I love college football and am a loyal fan, supporter, and follower. Most seasons, my teams have a winning record and, occasionally, even make a top-tier bowl game! At the same time, they occasionally fail to "complete the play." For example, the first season that Georgia Tech played Florida State, GT was up for more than three quarters and poised to win against FSU. Coach Bobby Bowden, moved Charlie Ward into the shotgun formation and suddenly FSU was unstoppable. GT lost. They were not prepared for a switch - a new look or change - in FSU's offensive scheme. In 2011 GT started out 6-0, and expectations in the GT community were sky high. The team then proceeded to lose five of their last seven games. Again, they failed to adjust. As in any other aspect of life, a loss is a loss regardless of the effort that went into preparation, planning, and execution. If you don't complete the play or deliver results, it's a loss. So is the case with your personal brand. If you take on a project then drop the ball in execution, you didn't complete the play. If you offer to coach and mentor an individual, yet never make time to meet, discuss, challenge, and provide feedback, you didn't complete the play. If you work many hours, but fail to finish the project or make the number, you didn't complete the play. If you deliver the proposal or contract after the due date, you didn't complete the play.
Effort is a baseline expectation. Extraordinary performers find a way to complete the play. Some define personal branding (or the value of your personal brand) through the lens of three criteria: performance, image, and exposure. When you think of personal branding through this lens, you may have a great image and opportunity for great exposure. But if you lack the business results - your measurable performance results - then your brand value decreases.
Let's revisit the college football analogy. A team may have multiple opportunities to play on ESPN, CBS, or ABC. This is exposure. A team may have star players with strong athletic abilities, stellar academic successes, visible morals and values, and may look great in the best Under Armour uniforms available. This is image. But over time, a team's poor performance on the field will drive away fans, the loss of sponsorship dollars, and trigger negative organization and team momentum. This is the impact of performance and of failing to complete the play.
The same is true in the leadership environment. You may be well known within the organization, involved in multiple facets of the culture, and well-connected relationally. You may have many opportunities to present to fellow executives, other team members, and publicly represent your organization. You may know many people and be known by many others. You may have a positive image and great exposure. And yet, if you repeatedly fail to perform, if you fail to deliver positive business results, then your career within the business may stall or be short lived.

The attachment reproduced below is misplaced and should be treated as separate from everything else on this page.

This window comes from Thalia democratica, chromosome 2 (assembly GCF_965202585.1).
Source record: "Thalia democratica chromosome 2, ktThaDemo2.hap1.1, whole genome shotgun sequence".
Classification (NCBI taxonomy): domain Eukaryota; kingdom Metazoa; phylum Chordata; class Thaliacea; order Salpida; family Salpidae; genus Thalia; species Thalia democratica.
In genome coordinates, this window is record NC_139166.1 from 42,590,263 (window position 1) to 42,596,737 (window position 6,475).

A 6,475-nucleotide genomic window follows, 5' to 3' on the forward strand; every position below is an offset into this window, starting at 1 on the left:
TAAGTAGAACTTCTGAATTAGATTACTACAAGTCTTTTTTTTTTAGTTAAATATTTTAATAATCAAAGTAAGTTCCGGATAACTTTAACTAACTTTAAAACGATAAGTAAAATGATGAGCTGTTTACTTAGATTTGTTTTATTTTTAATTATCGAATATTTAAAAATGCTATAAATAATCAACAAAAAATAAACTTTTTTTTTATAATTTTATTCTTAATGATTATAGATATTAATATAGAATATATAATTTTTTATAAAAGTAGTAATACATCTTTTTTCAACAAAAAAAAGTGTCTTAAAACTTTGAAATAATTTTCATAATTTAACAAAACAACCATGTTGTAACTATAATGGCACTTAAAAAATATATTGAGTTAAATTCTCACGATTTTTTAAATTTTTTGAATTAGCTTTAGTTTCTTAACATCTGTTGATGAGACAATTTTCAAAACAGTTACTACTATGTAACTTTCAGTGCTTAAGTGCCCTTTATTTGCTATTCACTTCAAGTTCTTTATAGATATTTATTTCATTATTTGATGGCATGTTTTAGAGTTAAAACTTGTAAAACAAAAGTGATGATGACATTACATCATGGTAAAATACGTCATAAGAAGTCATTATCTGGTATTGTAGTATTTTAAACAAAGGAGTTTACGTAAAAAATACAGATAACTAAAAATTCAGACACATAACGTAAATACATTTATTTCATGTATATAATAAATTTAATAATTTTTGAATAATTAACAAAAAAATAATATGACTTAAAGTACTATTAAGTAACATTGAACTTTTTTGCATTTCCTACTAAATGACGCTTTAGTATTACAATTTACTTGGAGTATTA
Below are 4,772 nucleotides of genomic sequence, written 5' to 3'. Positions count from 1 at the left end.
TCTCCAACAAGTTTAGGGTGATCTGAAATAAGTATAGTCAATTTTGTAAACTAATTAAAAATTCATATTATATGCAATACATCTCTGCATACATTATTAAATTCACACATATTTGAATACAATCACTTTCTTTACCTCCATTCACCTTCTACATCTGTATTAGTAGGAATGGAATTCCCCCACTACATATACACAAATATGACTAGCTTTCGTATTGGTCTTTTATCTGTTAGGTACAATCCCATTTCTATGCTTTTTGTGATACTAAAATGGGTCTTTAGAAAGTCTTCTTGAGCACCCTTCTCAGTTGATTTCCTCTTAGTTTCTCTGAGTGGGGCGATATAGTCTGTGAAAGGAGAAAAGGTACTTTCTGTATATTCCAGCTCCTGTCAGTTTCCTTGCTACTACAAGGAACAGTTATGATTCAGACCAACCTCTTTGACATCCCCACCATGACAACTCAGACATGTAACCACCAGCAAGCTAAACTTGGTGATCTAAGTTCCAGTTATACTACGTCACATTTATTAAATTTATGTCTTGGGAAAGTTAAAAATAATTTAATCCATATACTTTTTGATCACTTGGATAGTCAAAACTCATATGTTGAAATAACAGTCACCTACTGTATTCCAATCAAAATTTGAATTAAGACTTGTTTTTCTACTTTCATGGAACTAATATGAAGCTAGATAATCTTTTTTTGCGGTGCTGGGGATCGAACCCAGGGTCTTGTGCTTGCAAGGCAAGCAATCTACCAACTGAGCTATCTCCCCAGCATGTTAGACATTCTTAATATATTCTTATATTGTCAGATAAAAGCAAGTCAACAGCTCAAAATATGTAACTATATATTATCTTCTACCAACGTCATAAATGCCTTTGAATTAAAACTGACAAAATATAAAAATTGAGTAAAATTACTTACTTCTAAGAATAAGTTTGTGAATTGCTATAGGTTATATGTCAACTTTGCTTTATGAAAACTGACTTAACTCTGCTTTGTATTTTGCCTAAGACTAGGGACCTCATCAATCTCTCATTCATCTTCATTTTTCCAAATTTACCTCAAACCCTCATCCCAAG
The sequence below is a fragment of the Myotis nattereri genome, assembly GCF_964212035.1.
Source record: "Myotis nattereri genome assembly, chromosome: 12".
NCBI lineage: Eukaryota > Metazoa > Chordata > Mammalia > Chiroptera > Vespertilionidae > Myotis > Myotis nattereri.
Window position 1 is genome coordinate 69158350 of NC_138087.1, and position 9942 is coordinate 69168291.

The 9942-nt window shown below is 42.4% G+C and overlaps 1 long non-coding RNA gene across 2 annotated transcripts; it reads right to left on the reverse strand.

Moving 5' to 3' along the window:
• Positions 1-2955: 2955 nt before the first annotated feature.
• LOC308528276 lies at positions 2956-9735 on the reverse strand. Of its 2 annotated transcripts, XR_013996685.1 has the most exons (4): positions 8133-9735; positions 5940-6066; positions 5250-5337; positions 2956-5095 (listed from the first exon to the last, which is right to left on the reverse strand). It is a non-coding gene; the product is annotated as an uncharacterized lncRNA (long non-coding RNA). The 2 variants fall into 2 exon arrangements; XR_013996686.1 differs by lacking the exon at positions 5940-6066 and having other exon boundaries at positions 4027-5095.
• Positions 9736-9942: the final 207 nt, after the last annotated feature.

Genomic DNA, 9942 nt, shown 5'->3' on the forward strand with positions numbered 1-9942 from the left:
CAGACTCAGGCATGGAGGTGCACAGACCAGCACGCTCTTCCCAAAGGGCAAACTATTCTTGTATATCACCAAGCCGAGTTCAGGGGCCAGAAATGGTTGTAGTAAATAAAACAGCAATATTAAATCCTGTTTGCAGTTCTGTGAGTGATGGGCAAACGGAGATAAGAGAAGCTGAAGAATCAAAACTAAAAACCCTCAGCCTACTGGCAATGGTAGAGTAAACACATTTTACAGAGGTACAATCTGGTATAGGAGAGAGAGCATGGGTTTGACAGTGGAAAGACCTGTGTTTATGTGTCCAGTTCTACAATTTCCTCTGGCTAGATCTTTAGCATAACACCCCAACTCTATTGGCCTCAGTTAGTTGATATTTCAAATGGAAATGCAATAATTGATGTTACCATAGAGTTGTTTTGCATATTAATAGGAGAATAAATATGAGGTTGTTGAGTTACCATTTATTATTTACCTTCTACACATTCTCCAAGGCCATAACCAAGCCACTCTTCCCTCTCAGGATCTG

BRINGING IT TO LIFE
◙◙ At Work: Are you known for delivering results? Do you create performance objectives that are easy to check off, but fail to impact the bottom line? Do you raise your hand to take on new tasks, projects, and responsibilities? Do you challenge the status quo in the pursuit of extraordinary results? Do you raise the bar for your team? Or do you run from challenges or difficult situations? Do you look to make the next job change (or run from your existing role) before dealing with a tough customer or business situation? Do you dump problems on your boss or another team member to address and resolve or do you own it?
◙◙ At Home: Are you completing the play in your personal relationships? Are you following through on your commitments to your friends and your family? Would your family say the same? Are you treating them with respect and serving as a role model? Are you investing in family activities and priorities?
◙◙ In The Community: Do you show up? Or are you just an inactive member? Do you offer to lead, chair, or facilitate? Do you take on responsibilities that will help and deliver benefits to the community at large? Would the community be thankful for your efforts and follow-through?
Bottom Line: It's not where you start that's important, it's where you finish.